Biomedical Sciences

Faculty | MSc | PhD | Shared | Courses

Chair - John F. Leatherland (2631, Ontario Veterinary College, Ext. 4900) (e-mail:
Graduate co-ordinator - B. Anne Croy (1632, OVC, Ext. 4915) (e-mail:
Graduate secretary - Wendy Arthur (2631 OVC, Ext. 4900)

William D. Black DVM, MSc Guelph, PhD Georgia - Professor
Herman J. Boermans DVM, MSc, PhD Guelph - Associate Professor
Harold W. Chapman BVSc Sydney, MS Kansas State, PhD Pennsylvania - Associate Professor
Peter D. Conlon BSc (Agr), MSc McGill, DVM, PhD Guelph - Associate Professor
Brenda L. Coomber BSc, MSc Guelph, PhD Toronto - Associate Professor
B. Anne Croy DVM Guelph, PhD Toronto - Professor
Kenneth R.S. Fisher BSc, MSc, PhD Toronto - Associate Professor
Patricia A. Gentry BSc, PhD Glasgow - Professor
Karen L. Goodrowe BSc Alabama, MSc Illinois, PhD Maryland - Adjunct Professor
W. Larry Grovum BSA Saskatchewan, PhD New England - Professor
Ann C. Hahnel BA, BSc, PhD Washington - Assistant Professor
William H. Harris DVM, MSc Guelph, PhD Calgary - Professor
Ian B. Johnstone DVM, MSc, PhD Guelph - Associate Professor
W. Allan King BSc, MSc Guelph, PhD Uppsala - Professor
Gordon Kirby DVM Guelph, MSc Surrey, PhD Guelph - Assistant Professor
Jonathan LaMarre DVM, MSc, PhD Guelph - Assistant Professor
John F. Leatherland BSc Sheffield, PhD Leeds, DSc Sheffield - Professor
Stanley P. Leibo AB Brown, MS Vermont, MA, PhD Princeton - Professor
Gary D. Partlow BSc Guelph, MSc Western Ontario, PhD Ottawa - Associate Professor
Alastair J.S. Summerlee BSc, BVSc, PhD Bristol, MRCVS - Professor
Jeffrey J. Thomason BA Cambridge, MSc, PhD Toronto - Associate Professor
Shigeto Yamashiro DVM Kagoshima, MVSc Hokkaido, MSc Guelph, PhD Hokkaido - Associate Professor

Associated Graduate Faculty
Pari K. Basrur BSc, MSc Mysore, PhD Toronto - University Professor Emeritus
Keith J. Betteridge BVSc Bristol, MVSc Toronto, PhD Reading, FRCVS - Professor
Margaret H. Hardy Fallding BSc, MSc Queensland, PhD Cambridge - University Professor Emeritus
Michael Lindinger BSc Victoria, MSc, PhD McMaster - Adjunct Professor
James I. Raeside BSc Glasgow, MSc, PhD Missouri - University Professor Emeritus

Special Graduate Faculty
Janice D. Greenwood BSc, MSc, PhD Guelph - Research Associate

The Department specializes in scientific disciplines which are basic to human and veterinary medicine. Within this context, the research activities of the faculty aim to further our understanding of structure and function in vertebrates. The MSc and PhD programs provide emphasis in one of the department's three major divisions: morphological sciences, physiological sciences and pharmacology-toxicology. The department also participates in the doctor of veterinary science (DVSc) program, co-ordinated by an interdepartmental committee chaired by the assistant dean (graduate studies and research) of the Ontario Veterinary College.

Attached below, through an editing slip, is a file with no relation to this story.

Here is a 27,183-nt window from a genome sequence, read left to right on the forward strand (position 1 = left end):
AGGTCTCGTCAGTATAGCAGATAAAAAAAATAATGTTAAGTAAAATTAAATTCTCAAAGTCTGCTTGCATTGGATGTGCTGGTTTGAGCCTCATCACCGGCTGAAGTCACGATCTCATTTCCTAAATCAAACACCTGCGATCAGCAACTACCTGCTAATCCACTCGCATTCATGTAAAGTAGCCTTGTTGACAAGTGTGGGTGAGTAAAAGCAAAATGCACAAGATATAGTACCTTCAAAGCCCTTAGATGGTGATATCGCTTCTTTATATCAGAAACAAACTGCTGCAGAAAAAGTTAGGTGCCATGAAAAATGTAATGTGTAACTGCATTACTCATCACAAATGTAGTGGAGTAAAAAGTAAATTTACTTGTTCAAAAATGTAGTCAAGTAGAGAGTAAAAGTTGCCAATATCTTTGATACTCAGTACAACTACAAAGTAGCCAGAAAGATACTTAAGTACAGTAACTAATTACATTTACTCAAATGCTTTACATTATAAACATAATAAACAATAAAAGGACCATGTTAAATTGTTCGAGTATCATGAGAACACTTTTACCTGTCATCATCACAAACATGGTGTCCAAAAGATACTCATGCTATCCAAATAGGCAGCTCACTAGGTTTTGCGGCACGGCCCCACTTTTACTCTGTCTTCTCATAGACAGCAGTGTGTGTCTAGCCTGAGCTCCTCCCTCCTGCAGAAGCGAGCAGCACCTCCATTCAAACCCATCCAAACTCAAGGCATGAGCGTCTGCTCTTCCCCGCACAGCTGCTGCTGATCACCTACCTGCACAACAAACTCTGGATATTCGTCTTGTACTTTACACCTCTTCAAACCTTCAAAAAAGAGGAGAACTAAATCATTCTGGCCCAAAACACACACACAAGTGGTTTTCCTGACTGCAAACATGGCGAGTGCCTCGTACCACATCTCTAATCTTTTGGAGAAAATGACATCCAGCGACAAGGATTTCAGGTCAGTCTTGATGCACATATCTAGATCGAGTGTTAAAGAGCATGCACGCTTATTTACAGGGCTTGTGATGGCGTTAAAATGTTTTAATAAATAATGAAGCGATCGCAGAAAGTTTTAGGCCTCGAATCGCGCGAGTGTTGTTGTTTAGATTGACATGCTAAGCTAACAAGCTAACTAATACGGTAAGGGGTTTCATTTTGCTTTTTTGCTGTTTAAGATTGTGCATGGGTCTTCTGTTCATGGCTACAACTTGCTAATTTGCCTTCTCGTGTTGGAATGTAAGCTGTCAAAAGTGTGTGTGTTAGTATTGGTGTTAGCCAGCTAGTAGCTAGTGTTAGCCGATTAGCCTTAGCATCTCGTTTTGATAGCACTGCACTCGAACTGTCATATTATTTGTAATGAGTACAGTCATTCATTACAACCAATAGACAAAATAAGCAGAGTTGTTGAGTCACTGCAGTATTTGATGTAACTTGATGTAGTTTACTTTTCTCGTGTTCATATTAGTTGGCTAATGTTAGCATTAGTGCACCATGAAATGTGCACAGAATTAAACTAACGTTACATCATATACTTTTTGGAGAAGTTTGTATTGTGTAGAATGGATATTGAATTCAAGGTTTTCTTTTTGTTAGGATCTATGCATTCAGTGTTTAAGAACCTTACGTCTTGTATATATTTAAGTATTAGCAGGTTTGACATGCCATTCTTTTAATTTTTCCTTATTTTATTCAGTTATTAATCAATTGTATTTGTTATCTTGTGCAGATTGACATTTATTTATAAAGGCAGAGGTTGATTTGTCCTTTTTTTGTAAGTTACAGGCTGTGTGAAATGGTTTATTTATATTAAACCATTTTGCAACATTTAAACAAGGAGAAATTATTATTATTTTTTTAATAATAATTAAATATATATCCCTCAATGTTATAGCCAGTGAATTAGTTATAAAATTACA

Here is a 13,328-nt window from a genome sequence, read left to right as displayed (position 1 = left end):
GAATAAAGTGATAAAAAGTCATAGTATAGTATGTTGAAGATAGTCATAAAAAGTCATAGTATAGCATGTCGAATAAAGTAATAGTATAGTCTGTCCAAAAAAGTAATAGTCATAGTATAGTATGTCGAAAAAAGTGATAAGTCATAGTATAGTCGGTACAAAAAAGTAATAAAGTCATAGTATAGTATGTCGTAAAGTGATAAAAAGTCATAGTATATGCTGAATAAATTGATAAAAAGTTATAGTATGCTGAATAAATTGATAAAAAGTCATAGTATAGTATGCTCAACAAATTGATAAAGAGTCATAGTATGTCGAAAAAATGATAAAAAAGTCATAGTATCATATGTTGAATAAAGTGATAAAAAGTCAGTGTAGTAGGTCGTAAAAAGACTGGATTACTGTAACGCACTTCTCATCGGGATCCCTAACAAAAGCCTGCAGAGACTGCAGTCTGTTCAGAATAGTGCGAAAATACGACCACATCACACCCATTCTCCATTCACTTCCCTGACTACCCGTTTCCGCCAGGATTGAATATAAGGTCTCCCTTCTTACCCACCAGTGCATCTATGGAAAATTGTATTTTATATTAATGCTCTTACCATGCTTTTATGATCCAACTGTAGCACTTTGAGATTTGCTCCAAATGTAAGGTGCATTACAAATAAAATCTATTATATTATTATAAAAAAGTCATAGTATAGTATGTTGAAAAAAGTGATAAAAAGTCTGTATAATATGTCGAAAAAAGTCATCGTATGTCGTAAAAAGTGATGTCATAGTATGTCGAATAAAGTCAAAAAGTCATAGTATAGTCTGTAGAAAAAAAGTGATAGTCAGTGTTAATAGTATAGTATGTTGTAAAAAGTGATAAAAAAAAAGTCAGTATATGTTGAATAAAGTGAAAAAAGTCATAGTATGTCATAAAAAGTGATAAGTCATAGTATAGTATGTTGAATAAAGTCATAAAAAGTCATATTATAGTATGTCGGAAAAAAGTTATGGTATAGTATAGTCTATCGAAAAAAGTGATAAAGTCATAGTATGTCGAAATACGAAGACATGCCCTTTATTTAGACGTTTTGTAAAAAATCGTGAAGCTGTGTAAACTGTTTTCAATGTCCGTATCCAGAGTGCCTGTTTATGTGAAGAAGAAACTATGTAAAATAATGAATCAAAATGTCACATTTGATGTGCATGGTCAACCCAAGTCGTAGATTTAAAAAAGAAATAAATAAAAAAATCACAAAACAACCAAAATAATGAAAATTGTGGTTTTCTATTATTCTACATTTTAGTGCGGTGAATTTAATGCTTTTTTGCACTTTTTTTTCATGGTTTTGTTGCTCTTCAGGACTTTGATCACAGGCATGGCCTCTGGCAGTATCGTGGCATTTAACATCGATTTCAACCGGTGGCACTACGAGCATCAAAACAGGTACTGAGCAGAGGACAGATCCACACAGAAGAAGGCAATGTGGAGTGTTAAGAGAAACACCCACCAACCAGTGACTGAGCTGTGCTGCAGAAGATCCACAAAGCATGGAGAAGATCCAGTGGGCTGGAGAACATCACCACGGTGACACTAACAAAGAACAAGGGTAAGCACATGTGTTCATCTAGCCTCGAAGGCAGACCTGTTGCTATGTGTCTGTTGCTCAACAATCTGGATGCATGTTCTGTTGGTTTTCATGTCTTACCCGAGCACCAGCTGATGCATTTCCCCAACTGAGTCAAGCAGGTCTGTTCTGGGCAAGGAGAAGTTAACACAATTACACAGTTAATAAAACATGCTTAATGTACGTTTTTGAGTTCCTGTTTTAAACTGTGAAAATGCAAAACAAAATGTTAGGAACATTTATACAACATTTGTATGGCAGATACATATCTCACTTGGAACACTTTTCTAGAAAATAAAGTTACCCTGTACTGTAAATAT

Students may take an MSc degree in morphology, physiology or pharmacology-toxicology. The thesis research project may involve:

Admission Requirements
   Applicants should have an honours baccalaureate degree in the biological sciences or a doctor of veterinary medicine degree (or the equivalent) with a minimum 'B+' standing in the final two years of study. Letters of reference from two of the applicant's professors must be provided with the application. In addition, a short statement of the applicant's research interests and career goals, is required to assist in the selection of faculty advisers. Students may be admitted into the fall, winter or spring semester. Students who do not meet this 'B+' standard may be admitted into a provisional category if there is additional evidence that the applicant is capable of successfully completing the graduate program (e.g., outstanding letters of recommendation, or evidence of prior relevant work or research experience). Transfer to regular category will be recommended when the student obtains a minimum 'B+' in two courses that have been approved by the department's graduate program committee in consultation with the student's advisory committee.

Degree Requirements
   Students must obtain at least a 'B-' average in each of the prescribed four courses with a minimum of 1.5 credits and prepare and defend an acceptable thesis. Prescribed and additional courses are selected by the student in consultation with the student's advisory committee. The courses selected will depend on the student's prior experience and the nature of the chosen research project. All students are required to present two departmental seminars during the duration of their program. The thesis research proposal, developed by the student in consultation with the adviser, must receive the approval of the advisory committee no later than the end of the second semester of the program. The program is completed by the successful defence of a written thesis and the oral presentation of the research data.